The parameters resulting from the fits show substantial postsynaptic adaptation only for the VC23 data set whereas postsynaptic adaptation is non-existent in VC5 or has very fast recovery reflected by short time constants in SC23 and HC. We therefore tested if postsynaptic adaptation was necessary to explain the data by fitting it a second time with cpost enforced to be zero; this is effectively switching off postsynaptic adaptation. The resulting errors are given in Table 4. For HC, the increase in error is about 3%, for SC23 the error increases by 23%. This is not a large difference, and it follows that postsynaptic adaptation is not necessary to explain these data sets. In the VC23 data set, the error increases sevenfold. If the CD model is fitted to the data with presynaptic adaptation switched off (cpre ≡ 0 for the fitting), the error increases for HC by 26%, for VC5 it more than doubles, and for VC23 the increase is greater than sevenfold.


Table 4. Errors for reduced CD model.

3.1.6. Comparison with triplet model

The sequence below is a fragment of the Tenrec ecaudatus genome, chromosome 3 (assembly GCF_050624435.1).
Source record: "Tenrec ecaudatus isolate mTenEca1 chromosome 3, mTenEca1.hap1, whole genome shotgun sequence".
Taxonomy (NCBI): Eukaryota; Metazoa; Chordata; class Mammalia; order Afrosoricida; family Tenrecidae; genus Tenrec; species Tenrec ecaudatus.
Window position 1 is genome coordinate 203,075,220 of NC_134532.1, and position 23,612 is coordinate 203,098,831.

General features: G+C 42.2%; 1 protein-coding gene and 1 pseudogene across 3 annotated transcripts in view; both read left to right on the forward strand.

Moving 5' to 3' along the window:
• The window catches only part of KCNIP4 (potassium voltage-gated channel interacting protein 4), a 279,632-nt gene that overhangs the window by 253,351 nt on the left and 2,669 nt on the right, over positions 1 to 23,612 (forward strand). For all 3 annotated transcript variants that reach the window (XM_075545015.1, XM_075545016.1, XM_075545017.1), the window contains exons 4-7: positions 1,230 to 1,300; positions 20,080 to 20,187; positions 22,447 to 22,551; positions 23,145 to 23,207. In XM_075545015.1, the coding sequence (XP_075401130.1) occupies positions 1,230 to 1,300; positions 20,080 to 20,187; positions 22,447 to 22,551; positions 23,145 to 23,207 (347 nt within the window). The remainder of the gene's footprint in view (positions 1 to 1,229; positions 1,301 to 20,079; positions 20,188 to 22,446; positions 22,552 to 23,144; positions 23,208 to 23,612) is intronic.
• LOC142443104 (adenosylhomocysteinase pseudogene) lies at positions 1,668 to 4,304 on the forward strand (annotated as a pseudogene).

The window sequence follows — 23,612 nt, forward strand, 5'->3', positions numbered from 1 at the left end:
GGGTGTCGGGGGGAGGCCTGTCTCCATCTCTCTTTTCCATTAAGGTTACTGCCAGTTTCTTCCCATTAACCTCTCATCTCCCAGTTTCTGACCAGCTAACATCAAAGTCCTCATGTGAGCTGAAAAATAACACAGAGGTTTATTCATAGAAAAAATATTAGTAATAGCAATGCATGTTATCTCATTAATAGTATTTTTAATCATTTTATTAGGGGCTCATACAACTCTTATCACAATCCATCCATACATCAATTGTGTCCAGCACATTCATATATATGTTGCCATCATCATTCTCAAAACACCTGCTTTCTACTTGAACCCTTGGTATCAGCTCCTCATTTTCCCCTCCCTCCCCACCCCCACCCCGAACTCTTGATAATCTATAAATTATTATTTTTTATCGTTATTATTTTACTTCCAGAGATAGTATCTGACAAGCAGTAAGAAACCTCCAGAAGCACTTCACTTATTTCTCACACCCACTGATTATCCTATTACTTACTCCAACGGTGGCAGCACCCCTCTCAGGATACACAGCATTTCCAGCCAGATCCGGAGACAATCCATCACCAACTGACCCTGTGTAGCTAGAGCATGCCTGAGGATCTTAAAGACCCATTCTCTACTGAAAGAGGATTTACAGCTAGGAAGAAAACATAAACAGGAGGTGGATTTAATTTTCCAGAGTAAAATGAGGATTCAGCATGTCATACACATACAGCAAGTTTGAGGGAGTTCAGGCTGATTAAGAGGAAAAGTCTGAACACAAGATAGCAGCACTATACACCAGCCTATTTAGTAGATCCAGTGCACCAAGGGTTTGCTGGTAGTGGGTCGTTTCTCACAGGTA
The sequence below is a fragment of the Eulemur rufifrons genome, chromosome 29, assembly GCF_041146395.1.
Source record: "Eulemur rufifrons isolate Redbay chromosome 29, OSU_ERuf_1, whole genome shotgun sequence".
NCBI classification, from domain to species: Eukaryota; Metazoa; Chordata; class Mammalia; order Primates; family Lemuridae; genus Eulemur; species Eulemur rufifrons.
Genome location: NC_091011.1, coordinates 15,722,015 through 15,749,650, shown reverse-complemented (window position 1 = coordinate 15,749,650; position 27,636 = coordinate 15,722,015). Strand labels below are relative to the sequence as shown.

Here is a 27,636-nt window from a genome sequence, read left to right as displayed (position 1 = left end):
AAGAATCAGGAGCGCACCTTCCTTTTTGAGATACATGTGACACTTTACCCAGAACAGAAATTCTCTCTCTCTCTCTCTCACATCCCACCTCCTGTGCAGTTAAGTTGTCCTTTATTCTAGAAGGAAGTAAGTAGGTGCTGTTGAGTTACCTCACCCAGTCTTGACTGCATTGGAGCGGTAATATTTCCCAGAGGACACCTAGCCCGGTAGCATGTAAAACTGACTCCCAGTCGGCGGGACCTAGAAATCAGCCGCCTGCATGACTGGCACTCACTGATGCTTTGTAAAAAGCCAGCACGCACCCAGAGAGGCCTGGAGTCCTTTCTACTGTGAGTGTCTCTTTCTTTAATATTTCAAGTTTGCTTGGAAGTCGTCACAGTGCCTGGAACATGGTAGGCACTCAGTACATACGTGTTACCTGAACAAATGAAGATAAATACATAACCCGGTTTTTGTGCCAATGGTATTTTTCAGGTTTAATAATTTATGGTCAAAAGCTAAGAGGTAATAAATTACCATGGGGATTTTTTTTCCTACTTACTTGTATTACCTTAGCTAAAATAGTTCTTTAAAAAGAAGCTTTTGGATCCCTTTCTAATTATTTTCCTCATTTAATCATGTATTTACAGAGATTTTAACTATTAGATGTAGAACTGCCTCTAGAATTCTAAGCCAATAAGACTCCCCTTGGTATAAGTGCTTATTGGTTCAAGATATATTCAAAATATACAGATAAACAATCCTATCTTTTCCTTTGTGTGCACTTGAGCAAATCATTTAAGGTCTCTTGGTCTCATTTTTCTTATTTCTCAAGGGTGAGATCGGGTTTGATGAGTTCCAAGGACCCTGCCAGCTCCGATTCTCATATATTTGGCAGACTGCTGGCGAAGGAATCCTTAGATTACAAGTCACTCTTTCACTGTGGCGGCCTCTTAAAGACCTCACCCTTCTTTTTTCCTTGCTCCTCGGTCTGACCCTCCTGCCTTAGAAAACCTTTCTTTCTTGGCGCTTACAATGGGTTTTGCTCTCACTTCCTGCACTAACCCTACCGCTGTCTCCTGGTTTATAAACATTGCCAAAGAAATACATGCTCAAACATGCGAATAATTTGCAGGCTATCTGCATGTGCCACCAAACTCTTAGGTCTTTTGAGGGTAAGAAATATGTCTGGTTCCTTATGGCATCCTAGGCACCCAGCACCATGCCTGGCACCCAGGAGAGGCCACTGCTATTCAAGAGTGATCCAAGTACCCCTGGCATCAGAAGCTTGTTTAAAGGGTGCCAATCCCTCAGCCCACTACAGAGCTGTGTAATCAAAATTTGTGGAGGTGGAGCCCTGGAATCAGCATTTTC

The Triplet model (Pfister and Gerstner, 2006) is a model of STDP which is in scope and formulation similar to the CD model. Both extend spSTDP with several non-linearities to account for actual measurements of synaptic changes in complex spike patterns. To gain a relative measure of fitting performance of the CD model, we compare its fit to the different data sets to the ones of the Triplet model. Because in the original article the Triplet model was fitted only to VC5 and HC, we did our own fits to the remaining two data sets, and a re-fit to VC5 (see Materials and Methods). The best fits of the triplet model together with the best fits of the CD model to the different data sets are shown in Figures 2, 3 (green bars). The respective parameters are given in Table 5. For VC5 the change of the experimental protocol in the original article for this data set did not change the resulting error by much, nor the original conclusion that the error is lower with nearest neighbor interactions; the error is 0.51 for all-to-all interactions (parameters not shown). The CD model reaches a lower error (0.17 compared to 0.33), but both models follow the most prominent feature of this data set, the conversion of depression to potentiation with increasing repetition frequency. The preference of nearest neighbor interactions is also found in the fit to VC23, where the error is 25% lower for the model with nearest neighbor interactions compared to all-to-all interactions. An interesting feature of the parameters is that the amplitude of “potentiating” triplet interactions A+3 is negative in VC23. The reason is that the adaptation found in VC23 needs to be accounted for. The triplet model has no (explicit) adaptation, but negative values for A+3 mimic part of the effect.